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Mr. Hockey finalists clash

By Loren Nelson, Editor, 02/23/10, 2:30PM CST


Section 7AA quarterfinals: Andover's Decowski gets better of St. Francis' Benik

If the school district lines in the far northern Twin Cities suburbs has been drawn just a bit differently, perhaps by an Andover High boys hockey fan, St. Francis goal-scoring phenom Joey Benik and Huskies playmaker extraordinaire Cal Decowski easily could have been teammates.

“That would have been a fun time, Decowski and I,” said Benik, who lives in Andover, just a few miles from the Huskies' home arena. “That would have been good.”

Almost as good was Benik, who won the state’s goal-scoring title with 53 in the regular season, squaring off against Decowski, who led the state with 50 assists. Both are seniors and Mr. Hockey finalists who, unquestionably, are the best players in their respective programs’ histories.

“Watching two Mr. Hockey finalists on the same ice at the same time, I hope people got a chance to appreciate what they were seeing as a fan,” St. Francis coach Tony Hoops said after Andover scored four goals in the third period en route to a 6-2 win on Tuesday, Feb. 23 in the Section 7AA quarterfinals at a packed Andover Community Center. “I mean, I did as a fan. I was like, ‘Wow, look at how fast those kids are.’ ”

Benik had a goal and an assist and used his eye-blink bursts of speed to streak in on two breakaways, both of which were stopped by Andover goaltender Matt Ray. Decowski, meanwhile, had a goal and four assists, setting his teammates up for such easy goals they were to hockey what two-inch putts are to golf.

“He was just setting me up on back door goals for tap-ins,” said Taylor Portner, who scored three of Andover’s goals. “I just get in the right spot and he just finds me. I don’t really do much.”

The victory marked the first section quarterfinal triumph in the Andover program’s nine-year history. After years of suffering heartbreaking losses at this same stage in the playoffs, the No. 3-seeded Huskies (17-7-2) nervously found themselves entering the third period in a 2-2 tie with the No. 6 Saints (16-9-1).

St. Francis forged the tie on a Dylon Koran goal with 1:55 left in the second. That goal had Portner banging his stick against the boards in frustration as he left the ice after the period.

Meanwhile, Ray was wondering if the Huskies had been hit with some sort of freaky playoff hex.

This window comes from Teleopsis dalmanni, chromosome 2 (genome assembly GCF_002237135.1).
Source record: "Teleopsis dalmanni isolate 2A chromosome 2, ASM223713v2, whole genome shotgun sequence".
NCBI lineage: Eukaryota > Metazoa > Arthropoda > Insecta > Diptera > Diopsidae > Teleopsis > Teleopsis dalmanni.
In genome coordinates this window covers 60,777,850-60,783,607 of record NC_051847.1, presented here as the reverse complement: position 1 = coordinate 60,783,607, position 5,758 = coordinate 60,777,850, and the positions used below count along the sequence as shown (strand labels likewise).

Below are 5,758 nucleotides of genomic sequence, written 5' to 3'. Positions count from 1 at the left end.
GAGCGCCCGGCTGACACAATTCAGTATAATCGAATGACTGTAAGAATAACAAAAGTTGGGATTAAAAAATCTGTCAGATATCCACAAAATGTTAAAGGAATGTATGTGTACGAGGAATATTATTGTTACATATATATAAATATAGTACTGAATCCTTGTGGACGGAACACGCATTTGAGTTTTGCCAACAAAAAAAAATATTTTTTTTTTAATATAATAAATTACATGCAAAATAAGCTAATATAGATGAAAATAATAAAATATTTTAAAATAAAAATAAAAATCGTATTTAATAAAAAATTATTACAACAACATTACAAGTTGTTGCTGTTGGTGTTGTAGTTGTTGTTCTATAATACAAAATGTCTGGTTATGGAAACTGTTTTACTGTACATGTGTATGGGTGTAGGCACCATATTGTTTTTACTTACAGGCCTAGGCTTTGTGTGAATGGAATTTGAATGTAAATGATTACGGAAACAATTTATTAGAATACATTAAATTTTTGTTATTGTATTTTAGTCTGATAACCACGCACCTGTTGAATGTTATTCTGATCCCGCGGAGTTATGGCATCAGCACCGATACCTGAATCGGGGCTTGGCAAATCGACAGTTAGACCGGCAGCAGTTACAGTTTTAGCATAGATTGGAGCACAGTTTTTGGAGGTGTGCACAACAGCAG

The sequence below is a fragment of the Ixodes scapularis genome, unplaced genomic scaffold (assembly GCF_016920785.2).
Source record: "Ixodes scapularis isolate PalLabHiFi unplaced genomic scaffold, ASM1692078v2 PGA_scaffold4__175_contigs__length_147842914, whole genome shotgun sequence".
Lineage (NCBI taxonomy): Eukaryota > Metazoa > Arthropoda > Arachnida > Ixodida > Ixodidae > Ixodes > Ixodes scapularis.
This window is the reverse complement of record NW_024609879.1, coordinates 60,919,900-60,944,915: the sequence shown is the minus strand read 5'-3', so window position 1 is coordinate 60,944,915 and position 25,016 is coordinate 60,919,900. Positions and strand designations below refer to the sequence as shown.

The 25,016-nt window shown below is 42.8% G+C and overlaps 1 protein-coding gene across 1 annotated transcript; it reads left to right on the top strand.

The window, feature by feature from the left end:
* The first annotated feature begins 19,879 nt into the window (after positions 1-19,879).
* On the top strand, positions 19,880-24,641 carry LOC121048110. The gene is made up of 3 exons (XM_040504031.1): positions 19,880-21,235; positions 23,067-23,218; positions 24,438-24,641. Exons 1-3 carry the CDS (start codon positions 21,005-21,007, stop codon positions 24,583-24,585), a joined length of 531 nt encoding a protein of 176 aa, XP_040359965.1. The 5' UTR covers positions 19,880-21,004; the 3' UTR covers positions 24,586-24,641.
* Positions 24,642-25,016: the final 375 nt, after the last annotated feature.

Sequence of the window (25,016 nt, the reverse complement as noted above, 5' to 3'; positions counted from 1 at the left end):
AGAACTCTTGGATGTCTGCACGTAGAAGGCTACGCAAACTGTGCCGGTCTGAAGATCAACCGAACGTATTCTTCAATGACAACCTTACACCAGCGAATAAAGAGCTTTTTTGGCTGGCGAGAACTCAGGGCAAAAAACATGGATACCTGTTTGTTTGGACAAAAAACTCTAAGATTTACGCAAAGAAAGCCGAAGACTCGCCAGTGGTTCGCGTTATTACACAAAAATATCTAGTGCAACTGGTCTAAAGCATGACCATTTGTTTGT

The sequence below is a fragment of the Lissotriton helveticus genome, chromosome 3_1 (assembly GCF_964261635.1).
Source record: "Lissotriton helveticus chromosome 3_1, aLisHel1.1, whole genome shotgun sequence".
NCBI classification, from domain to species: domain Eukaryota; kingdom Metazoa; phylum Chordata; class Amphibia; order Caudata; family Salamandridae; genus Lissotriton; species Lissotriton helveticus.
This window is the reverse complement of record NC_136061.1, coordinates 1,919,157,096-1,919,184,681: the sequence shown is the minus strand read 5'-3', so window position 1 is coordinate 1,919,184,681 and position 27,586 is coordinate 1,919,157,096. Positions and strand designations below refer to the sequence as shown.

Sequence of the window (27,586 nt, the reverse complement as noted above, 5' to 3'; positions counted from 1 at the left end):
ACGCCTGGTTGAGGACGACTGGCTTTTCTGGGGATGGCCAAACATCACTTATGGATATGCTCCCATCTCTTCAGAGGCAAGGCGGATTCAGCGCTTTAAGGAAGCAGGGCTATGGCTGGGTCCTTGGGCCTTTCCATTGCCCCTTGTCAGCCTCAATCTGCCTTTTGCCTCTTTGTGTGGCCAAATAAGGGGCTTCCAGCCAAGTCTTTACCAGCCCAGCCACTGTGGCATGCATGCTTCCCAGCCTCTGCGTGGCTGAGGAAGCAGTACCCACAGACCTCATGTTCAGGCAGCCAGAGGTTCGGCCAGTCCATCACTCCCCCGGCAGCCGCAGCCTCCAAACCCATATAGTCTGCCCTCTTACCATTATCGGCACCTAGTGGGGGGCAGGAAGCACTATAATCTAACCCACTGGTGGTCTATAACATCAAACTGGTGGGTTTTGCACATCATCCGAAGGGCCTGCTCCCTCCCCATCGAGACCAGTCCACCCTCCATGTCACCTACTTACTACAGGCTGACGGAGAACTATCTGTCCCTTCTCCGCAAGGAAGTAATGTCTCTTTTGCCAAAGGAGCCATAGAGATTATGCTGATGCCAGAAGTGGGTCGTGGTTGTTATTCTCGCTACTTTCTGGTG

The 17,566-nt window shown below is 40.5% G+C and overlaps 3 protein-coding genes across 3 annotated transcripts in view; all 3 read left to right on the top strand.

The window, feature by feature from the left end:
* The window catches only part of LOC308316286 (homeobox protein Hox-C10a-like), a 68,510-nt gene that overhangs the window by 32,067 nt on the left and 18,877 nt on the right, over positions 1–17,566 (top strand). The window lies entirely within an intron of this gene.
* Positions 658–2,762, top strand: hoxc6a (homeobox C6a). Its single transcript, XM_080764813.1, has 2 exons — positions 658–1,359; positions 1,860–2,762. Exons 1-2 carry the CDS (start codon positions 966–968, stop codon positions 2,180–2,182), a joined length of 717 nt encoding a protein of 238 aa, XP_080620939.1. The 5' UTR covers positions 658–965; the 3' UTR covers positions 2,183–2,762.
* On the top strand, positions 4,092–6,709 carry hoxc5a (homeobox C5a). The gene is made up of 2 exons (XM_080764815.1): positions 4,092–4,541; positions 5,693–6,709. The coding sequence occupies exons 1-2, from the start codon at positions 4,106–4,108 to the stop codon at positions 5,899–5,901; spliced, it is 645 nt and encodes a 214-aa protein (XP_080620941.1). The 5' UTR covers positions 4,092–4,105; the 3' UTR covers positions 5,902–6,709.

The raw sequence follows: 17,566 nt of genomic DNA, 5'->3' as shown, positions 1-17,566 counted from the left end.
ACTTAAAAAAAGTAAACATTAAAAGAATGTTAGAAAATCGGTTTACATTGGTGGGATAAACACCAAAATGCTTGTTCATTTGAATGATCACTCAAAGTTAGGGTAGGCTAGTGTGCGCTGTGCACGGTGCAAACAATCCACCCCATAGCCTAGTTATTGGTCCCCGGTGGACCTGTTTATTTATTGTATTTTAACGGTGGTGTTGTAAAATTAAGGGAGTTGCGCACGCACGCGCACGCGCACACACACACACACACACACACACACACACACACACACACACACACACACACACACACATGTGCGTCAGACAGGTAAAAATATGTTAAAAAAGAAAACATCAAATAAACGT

“We have a lot of really tough losses the last three years,” Ray said. “Then it was 2-2 here and I was like ‘Oh god. Senior year? Come on.' ”

After that, well, after that Decowski became hockey’s version of Minnesota Fats, dishing passes to teammates from angles only a world-class billiard player could understand or appreciate.

“He’s fun to watch isn’t he?” Andover co-head coach Mark Manney said about Decowski’s playmaking skills. “It’s kind of like the Harlem Globetrotters.”

Indeed, on some of Decowski’s set ups, all that’s was missing was the old hidden ball trick and buckets of confetti. Decowski routinely threaded passes through heavy traffic to open teammates, passes that were so improbable they sometimes caught even Huskies players off guard.

Andover advances to play Duluth East at 2 p.m. on Saturday, Feb. 27 in the Section 7AA semifinals at the Duluth Entertainment and Convention Center. Meanwhile, Benik’s brilliant career comes to a close.

“Just all my friends that I have grown up with,” Benik said when asked what he’ll remember most about his high school hockey career. “Getting involved in the community, hanging out with the young kids, going to birthday parties, having them sit on the bench with us.

“We probably had half our school here tonight, it was fun to see them all here. It was a fun run.”

Hoops said Benik, who had offers to play in multiple junior leagues this season but chose to stay home for his senior year, has helped transform the St. Francis program. He said the excitement and interest generated by the Beniks (Joey’s twin brother, Andy, is the Saints’ goaltender) has sparked conversation about growing the St. Francis youth hockey program and, possibly, building an arena in the community.